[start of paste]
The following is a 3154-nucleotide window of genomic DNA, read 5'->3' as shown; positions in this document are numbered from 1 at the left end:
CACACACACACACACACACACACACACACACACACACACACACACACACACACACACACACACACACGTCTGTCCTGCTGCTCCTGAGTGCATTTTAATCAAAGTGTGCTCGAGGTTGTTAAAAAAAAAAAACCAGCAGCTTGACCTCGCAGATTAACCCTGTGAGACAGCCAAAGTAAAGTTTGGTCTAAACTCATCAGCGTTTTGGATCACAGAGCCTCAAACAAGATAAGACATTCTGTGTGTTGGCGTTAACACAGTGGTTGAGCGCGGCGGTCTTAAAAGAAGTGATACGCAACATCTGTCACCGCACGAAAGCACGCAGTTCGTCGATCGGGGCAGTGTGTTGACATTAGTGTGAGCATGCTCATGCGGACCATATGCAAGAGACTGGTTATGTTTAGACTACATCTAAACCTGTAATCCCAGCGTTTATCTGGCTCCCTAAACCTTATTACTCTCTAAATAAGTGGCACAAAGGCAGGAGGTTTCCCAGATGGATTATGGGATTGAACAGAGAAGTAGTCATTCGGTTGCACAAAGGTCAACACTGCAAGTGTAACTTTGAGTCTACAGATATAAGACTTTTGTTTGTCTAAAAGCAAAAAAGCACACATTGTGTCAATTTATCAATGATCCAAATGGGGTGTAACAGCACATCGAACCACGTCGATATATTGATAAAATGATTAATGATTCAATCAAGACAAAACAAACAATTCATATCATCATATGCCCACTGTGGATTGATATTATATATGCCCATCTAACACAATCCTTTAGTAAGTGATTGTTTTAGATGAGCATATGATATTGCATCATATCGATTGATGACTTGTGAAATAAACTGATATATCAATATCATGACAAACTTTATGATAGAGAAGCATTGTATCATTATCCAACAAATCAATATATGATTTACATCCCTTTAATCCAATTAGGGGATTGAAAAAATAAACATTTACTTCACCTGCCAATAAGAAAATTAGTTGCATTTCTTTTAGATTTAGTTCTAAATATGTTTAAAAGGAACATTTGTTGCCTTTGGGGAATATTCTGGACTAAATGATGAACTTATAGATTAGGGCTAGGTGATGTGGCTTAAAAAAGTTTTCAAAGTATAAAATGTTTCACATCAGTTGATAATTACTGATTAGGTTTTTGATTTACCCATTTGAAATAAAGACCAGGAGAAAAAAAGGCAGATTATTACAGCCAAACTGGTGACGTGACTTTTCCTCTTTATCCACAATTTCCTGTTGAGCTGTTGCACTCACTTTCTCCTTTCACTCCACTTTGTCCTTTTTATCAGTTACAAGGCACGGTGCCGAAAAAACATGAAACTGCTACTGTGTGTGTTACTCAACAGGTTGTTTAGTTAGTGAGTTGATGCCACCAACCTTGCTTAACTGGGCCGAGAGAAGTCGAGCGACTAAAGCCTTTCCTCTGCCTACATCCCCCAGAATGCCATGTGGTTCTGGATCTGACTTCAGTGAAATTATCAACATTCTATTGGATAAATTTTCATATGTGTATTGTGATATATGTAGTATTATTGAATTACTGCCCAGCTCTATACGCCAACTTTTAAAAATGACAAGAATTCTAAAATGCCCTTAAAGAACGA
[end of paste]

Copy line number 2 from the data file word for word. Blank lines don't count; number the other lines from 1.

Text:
CACACACACACACACACACACACACACACACACACACACACACACACACACACACACACACACACACGTCTGTCCTGCTGCTCCTGAGTGCATTTTAATCAAAGTGTGCTCGAGGTTGTTAAAAAAAAAAAACCAGCAGCTTGACCTCGCAGATTAACCCTGTGAGACAGCCAAAGTAAAGTTTGGTCTAAACTCATCAGCGTTTTGGATCACAGAGCCTCAAACAAGATAAGACATTCTGTGTGTTGGCGTTAACACAGTGGTTGAGCGCGGCGGTCTTAAAAGAAGTGATACGCAACATCTGTCACCGCACGAAAGCACGCAGTTCGTCGATCGGGGCAGTGTGTTGACATTAGTGTGAGCATGCTCATGCGGACCATATGCAAGAGACTGGTTATGTTTAGACTACATCTAAACCTGTAATCCCAGCGTTTATCTGGCTCCCTAAACCTTATTACTCTCTAAATAAGTGGCACAAAGGCAGGAGGTTTCCCAGATGGATTATGGGATTGAACAGAGAAGTAGTCATTCGGTTGCACAAAGGTCAACACTGCAAGTGTAACTTTGAGTCTACAGATATAAGACTTTTGTTTGTCTAAAAGCAAAAAAGCACACATTGTGTCAATTTATCAATGATCCAAATGGGGTGTAACAGCACATCGAACCACGTCGATATATTGATAAAATGATTAATGATTCAATCAAGACAAAACAAACAATTCATATCATCATATGCCCACTGTGGATTGATATTATATATGCCCATCTAACACAATCCTTTAGTAAGTGATTGTTTTAGATGAGCATATGATATTGCATCATATCGATTGATGACTTGTGAAATAAACTGATATATCAATATCATGACAAACTTTATGATAGAGAAGCATTGTATCATTATCCAACAAATCAATATATGATTTACATCCCTTTAATCCAATTAGGGGATTGAAAAAATAAACATTTACTTCACCTGCCAATAAGAAAATTAGTTGCATTTCTTTTAGATTTAGTTCTAAATATGTTTAAAAGGAACATTTGTTGCCTTTGGGGAATATTCTGGACTAAATGATGAACTTATAGATTAGGGCTAGGTGATGTGGCTTAAAAAAGTTTTCAAAGTATAAAATGTTTCACATCAGTTGATAATTACTGATTAGGTTTTTGATTTACCCATTTGAAATAAAGACCAGGAGAAAAAAAGGCAGATTATTACAGCCAAACTGGTGACGTGACTTTTCCTCTTTATCCACAATTTCCTGTTGAGCTGTTGCACTCACTTTCTCCTTTCACTCCACTTTGTCCTTTTTATCAGTTACAAGGCACGGTGCCGAAAAAACATGAAACTGCTACTGTGTGTGTTACTCAACAGGTTGTTTAGTTAGTGAGTTGATGCCACCAACCTTGCTTAACTGGGCCGAGAGAAGTCGAGCGACTAAAGCCTTTCCTCTGCCTACATCCCCCAGAATGCCATGTGGTTCTGGATCTGACTTCAGTGAAATTATCAACATTCTATTGGATAAATTTTCATATGTGTATTGTGATATATGTAGTATTATTGAATTACTGCCCAGCTCTATACGCCAACTTTTAAAAATGACAAGAATTCTAAAATGCCCTTAAAGAACGA